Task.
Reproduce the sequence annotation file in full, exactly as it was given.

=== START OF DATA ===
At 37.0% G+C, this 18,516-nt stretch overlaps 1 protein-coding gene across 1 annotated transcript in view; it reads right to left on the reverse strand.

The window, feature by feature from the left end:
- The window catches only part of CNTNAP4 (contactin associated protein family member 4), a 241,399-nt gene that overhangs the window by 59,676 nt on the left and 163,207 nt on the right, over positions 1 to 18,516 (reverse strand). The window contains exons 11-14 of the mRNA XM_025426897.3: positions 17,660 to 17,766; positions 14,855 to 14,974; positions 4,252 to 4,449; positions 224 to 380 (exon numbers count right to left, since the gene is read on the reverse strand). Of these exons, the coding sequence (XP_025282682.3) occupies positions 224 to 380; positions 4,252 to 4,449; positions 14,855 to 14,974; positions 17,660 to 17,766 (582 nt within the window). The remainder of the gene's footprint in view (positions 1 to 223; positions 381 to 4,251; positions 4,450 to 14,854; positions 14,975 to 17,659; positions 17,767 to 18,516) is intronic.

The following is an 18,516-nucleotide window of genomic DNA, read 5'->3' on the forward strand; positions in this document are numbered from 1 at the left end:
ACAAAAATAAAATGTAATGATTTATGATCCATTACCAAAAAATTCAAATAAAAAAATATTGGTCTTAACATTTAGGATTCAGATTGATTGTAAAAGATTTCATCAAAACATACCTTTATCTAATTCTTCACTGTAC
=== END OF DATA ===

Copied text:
At 37.0% G+C, this 18,516-nt stretch overlaps 1 protein-coding gene across 1 annotated transcript in view; it reads right to left on the reverse strand.

The window, feature by feature from the left end:
- The window catches only part of CNTNAP4 (contactin associated protein family member 4), a 241,399-nt gene that overhangs the window by 59,676 nt on the left and 163,207 nt on the right, over positions 1 to 18,516 (reverse strand). The window contains exons 11-14 of the mRNA XM_025426897.3: positions 17,660 to 17,766; positions 14,855 to 14,974; positions 4,252 to 4,449; positions 224 to 380 (exon numbers count right to left, since the gene is read on the reverse strand). Of these exons, the coding sequence (XP_025282682.3) occupies positions 224 to 380; positions 4,252 to 4,449; positions 14,855 to 14,974; positions 17,660 to 17,766 (582 nt within the window). The remainder of the gene's footprint in view (positions 1 to 223; positions 381 to 4,251; positions 4,450 to 14,854; positions 14,975 to 17,659; positions 17,767 to 18,516) is intronic.

The following is an 18,516-nucleotide window of genomic DNA, read 5'->3' on the forward strand; positions in this document are numbered from 1 at the left end:
ACAAAAATAAAATGTAATGATTTATGATCCATTACCAAAAAATTCAAATAAAAAAATATTGGTCTTAACATTTAGGATTCAGATTGATTGTAAAAGATTTCATCAAAACATACCTTTATCTAATTCTTCACTGTAC